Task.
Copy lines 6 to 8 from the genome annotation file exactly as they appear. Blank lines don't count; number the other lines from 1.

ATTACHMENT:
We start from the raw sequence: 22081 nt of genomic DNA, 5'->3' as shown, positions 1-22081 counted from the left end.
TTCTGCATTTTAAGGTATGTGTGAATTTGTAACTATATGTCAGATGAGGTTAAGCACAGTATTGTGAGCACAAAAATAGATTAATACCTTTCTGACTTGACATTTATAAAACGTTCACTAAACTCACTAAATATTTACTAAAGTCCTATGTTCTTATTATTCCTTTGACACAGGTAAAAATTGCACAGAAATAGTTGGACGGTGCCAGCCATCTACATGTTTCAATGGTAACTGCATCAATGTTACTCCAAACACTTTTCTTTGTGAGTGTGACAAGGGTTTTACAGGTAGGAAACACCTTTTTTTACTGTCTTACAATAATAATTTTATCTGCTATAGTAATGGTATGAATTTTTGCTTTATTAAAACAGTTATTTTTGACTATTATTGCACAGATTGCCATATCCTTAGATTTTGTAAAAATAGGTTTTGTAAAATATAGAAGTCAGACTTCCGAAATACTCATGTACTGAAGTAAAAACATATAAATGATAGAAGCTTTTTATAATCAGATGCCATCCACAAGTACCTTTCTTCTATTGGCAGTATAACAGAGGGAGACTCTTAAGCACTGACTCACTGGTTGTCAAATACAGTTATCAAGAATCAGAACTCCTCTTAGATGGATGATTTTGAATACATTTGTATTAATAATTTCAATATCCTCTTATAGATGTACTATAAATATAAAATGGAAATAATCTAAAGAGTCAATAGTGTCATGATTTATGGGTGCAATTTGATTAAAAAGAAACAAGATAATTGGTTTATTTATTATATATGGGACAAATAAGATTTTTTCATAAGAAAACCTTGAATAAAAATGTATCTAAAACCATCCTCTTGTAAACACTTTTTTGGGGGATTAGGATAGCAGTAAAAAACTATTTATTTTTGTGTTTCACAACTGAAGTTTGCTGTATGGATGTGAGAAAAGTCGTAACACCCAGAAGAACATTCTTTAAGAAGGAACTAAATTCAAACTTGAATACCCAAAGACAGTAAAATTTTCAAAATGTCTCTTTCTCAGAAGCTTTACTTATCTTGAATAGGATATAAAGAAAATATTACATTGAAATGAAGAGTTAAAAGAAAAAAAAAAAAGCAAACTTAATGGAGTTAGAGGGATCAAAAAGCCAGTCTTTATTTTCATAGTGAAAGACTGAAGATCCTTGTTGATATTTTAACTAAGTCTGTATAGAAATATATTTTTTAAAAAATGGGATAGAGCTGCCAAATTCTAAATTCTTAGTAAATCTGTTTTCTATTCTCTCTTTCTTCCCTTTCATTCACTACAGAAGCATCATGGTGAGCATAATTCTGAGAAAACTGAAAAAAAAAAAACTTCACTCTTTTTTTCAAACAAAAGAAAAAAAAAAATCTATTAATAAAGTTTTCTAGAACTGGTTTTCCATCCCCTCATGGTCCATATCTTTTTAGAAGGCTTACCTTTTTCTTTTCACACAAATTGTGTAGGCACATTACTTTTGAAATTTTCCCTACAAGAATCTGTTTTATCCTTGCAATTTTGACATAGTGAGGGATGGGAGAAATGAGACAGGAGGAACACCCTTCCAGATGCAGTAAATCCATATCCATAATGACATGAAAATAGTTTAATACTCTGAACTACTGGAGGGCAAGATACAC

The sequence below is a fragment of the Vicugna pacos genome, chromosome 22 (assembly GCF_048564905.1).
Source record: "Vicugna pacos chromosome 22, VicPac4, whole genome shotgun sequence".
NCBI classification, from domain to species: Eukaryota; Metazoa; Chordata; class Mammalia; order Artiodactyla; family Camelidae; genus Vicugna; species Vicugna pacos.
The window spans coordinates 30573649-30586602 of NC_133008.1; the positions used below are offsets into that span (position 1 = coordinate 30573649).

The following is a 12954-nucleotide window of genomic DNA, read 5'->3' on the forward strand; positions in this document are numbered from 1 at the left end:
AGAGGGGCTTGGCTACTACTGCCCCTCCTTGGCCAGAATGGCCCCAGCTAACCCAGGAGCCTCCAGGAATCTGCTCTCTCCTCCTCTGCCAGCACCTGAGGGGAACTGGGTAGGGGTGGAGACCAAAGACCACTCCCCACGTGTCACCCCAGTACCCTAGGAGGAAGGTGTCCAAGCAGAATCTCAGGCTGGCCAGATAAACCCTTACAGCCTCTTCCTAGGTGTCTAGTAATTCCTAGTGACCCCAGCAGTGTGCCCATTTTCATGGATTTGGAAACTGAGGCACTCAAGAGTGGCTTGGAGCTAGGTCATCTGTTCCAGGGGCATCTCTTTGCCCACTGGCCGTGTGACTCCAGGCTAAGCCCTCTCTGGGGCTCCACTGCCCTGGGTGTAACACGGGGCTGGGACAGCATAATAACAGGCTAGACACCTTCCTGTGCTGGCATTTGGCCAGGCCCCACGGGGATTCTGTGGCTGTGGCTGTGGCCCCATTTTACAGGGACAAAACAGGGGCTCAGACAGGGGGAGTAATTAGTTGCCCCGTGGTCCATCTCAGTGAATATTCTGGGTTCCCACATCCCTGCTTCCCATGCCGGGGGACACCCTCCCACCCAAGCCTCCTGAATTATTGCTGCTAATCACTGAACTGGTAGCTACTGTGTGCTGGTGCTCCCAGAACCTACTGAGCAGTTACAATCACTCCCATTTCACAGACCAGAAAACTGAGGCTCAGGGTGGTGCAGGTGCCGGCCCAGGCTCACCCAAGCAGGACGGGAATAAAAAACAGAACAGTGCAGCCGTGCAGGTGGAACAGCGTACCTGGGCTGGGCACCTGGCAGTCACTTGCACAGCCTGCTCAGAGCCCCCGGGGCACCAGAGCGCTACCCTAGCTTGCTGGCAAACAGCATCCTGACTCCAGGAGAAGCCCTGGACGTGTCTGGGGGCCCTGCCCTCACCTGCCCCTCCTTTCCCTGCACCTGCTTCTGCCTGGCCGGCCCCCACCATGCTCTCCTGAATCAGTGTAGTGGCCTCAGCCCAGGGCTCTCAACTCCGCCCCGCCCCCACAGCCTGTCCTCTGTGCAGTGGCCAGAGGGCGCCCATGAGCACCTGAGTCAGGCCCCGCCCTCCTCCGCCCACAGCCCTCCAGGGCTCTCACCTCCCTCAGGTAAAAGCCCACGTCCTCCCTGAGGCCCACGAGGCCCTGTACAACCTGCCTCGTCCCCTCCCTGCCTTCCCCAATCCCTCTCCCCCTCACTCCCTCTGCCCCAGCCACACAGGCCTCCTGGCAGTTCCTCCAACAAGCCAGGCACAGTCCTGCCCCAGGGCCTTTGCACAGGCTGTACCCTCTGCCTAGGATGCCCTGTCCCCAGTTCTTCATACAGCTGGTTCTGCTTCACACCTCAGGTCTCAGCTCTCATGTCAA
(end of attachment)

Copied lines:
The window spans coordinates 30573649-30586602 of NC_133008.1; the positions used below are offsets into that span (position 1 = coordinate 30573649).

The following is a 12954-nucleotide window of genomic DNA, read 5'->3' on the forward strand; positions in this document are numbered from 1 at the left end:
AGAGGGGCTTGGCTACTACTGCCCCTCCTTGGCCAGAATGGCCCCAGCTAACCCAGGAGCCTCCAGGAATCTGCTCTCTCCTCCTCTGCCAGCACCTGAGGGGAACTGGGTAGGGGTGGAGACCAAAGACCACTCCCCACGTGTCACCCCAGTACCCTAGGAGGAAGGTGTCCAAGCAGAATCTCAGGCTGGCCAGATAAACCCTTACAGCCTCTTCCTAGGTGTCTAGTAATTCCTAGTGACCCCAGCAGTGTGCCCATTTTCATGGATTTGGAAACTGAGGCACTCAAGAGTGGCTTGGAGCTAGGTCATCTGTTCCAGGGGCATCTCTTTGCCCACTGGCCGTGTGACTCCAGGCTAAGCCCTCTCTGGGGCTCCACTGCCCTGGGTGTAACACGGGGCTGGGACAGCATAATAACAGGCTAGACACCTTCCTGTGCTGGCATTTGGCCAGGCCCCACGGGGATTCTGTGGCTGTGGCTGTGGCCCCATTTTACAGGGACAAAACAGGGGCTCAGACAGGGGGAGTAATTAGTTGCCCCGTGGTCCATCTCAGTGAATATTCTGGGTTCCCACATCCCTGCTTCCCATGCCGGGGGACACCCTCCCACCCAAGCCTCCTGAATTATTGCTGCTAATCACTGAACTGGTAGCTACTGTGTGCTGGTGCTCCCAGAACCTACTGAGCAGTTACAATCACTCCCATTTCACAGACCAGAAAACTGAGGCTCAGGGTGGTGCAGGTGCCGGCCCAGGCTCACCCAAGCAGGACGGGAATAAAAAACAGAACAGTGCAGCCGTGCAGGTGGAACAGCGTACCTGGGCTGGGCACCTGGCAGTCACTTGCACAGCCTGCTCAGAGCCCCCGGGGCACCAGAGCGCTACCCTAGCTTGCTGGCAAACAGCATCCTGACTCCAGGAGAAGCCCTGGACGTGTCTGGGGGCCCTGCCCTCACCTGCCCCTCCTTTCCCTGCACCTGCTTCTGCCTGGCCGGCCCCCACCATGCTCTCCTGAATCAGTGTAGTGGCCTCAGCCCAGGGCTCTCAACTCCGCCCCGCCCCCACAGCCTGTCCTCTGTGCAGTGGCCAGAGGGCGCCCATGAGCACCTGAGTCAGGCCCCGCCCTCCTCCGCCCACAGCCCTCCAGGGCTCTCACCTCCCTCAGGTAAAAGCCCACGTCCTCCCTGAGGCCCACGAGGCCCTGTACAACCTGCCTCGTCCCCTCCCTGCCTTCCCCAATCCCTCTCCCCCTCACTCCCTCTGCCCCAGCCACACAGGCCTCCTGGCAGTTCCTCCAACAAGCCAGGCACAGTCCTGCCCCAGGGCCTTTGCACAGGCTGTACCCTCTGCCTAGGATGCCCTGTCCCCAGTTCTTCATACAGCTGGTTCTGCTTCACACCTCAGGTCTCAGCTCTCATGTCAA